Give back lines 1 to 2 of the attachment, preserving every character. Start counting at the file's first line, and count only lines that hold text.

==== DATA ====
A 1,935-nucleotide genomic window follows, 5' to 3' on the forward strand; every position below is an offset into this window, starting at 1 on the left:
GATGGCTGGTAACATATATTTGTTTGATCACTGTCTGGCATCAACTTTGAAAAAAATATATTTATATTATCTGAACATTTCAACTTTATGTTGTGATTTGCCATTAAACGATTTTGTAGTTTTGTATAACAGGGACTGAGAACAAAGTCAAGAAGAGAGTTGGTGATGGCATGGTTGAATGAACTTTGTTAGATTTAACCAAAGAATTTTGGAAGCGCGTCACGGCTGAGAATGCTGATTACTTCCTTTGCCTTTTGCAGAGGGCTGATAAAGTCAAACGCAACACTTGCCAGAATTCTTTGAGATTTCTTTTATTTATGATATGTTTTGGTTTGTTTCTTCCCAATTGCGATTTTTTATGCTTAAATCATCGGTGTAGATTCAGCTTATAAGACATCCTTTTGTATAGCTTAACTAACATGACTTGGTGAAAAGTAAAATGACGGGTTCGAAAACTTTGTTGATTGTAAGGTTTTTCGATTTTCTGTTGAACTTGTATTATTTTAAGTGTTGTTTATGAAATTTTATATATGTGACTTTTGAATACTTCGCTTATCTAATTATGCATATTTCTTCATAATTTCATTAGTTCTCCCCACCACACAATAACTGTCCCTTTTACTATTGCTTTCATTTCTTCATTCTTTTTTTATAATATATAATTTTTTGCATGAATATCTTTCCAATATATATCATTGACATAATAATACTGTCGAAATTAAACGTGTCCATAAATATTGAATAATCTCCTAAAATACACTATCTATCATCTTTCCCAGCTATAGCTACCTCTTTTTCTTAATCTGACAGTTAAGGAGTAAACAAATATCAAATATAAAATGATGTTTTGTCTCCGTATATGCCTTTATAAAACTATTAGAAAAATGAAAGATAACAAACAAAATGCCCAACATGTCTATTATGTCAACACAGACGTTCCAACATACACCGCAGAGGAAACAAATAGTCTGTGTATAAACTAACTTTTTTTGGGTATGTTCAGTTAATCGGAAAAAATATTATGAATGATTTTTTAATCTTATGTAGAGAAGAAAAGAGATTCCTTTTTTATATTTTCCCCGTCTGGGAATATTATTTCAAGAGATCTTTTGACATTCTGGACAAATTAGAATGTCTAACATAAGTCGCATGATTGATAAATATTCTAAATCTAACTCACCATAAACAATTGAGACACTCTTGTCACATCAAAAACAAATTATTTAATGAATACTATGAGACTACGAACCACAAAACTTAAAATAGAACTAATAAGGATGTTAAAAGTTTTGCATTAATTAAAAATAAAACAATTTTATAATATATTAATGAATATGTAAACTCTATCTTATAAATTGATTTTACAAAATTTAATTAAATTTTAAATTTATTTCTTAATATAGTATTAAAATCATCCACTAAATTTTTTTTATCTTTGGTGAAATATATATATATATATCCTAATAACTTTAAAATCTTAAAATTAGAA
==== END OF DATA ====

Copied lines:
A 1,935-nucleotide genomic window follows, 5' to 3' on the forward strand; every position below is an offset into this window, starting at 1 on the left:
GATGGCTGGTAACATATATTTGTTTGATCACTGTCTGGCATCAACTTTGAAAAAAATATATTTATATTATCTGAACATTTCAACTTTATGTTGTGATTTGCCATTAAACGATTTTGTAGTTTTGTATAACAGGGACTGAGAACAAAGTCAAGAAGAGAGTTGGTGATGGCATGGTTGAATGAACTTTGTTAGATTTAACCAAAGAATTTTGGAAGCGCGTCACGGCTGAGAATGCTGATTACTTCCTTTGCCTTTTGCAGAGGGCTGATAAAGTCAAACGCAACACTTGCCAGAATTCTTTGAGATTTCTTTTATTTATGATATGTTTTGGTTTGTTTCTTCCCAATTGCGATTTTTTATGCTTAAATCATCGGTGTAGATTCAGCTTATAAGACATCCTTTTGTATAGCTTAACTAACATGACTTGGTGAAAAGTAAAATGACGGGTTCGAAAACTTTGTTGATTGTAAGGTTTTTCGATTTTCTGTTGAACTTGTATTATTTTAAGTGTTGTTTATGAAATTTTATATATGTGACTTTTGAATACTTCGCTTATCTAATTATGCATATTTCTTCATAATTTCATTAGTTCTCCCCACCACACAATAACTGTCCCTTTTACTATTGCTTTCATTTCTTCATTCTTTTTTTATAATATATAATTTTTTGCATGAATATCTTTCCAATATATATCATTGACATAATAATACTGTCGAAATTAAACGTGTCCATAAATATTGAATAATCTCCTAAAATACACTATCTATCATCTTTCCCAGCTATAGCTACCTCTTTTTCTTAATCTGACAGTTAAGGAGTAAACAAATATCAAATATAAAATGATGTTTTGTCTCCGTATATGCCTTTATAAAACTATTAGAAAAATGAAAGATAACAAACAAAATGCCCAACATGTCTATTATGTCAACACAGACGTTCCAACATACACCGCAGAGGAAACAAATAGTCTGTGTATAAACTAACTTTTTTTGGGTATGTTCAGTTAATCGGAAAAAATATTATGAATGATTTTTTAATCTTATGTAGAGAAGAAAAGAGATTCCTTTTTTATATTTTCCCCGTCTGGGAATATTATTTCAAGAGATCTTTTGACATTCTGGACAAATTAGAATGTCTAACATAAGTCGCATGATTGATAAATATTCTAAATCTAACTCACCATAAACAATTGAGACACTCTTGTCACATCAAAAACAAATTATTTAATGAATACTATGAGACTACGAACCACAAAACTTAAAATAGAACTAATAAGGATGTTAAAAGTTTTGCATTAATTAAAAATAAAACAATTTTATAATATATTAATGAATATGTAAACTCTATCTTATAAATTGATTTTACAAAATTTAATTAAATTTTAAATTTATTTCTTAATATAGTATTAAAATCATCCACTAAATTTTTTTTATCTTTGGTGAAATATATATATATATATCCTAATAACTTTAAAATCTTAAAATTAGAA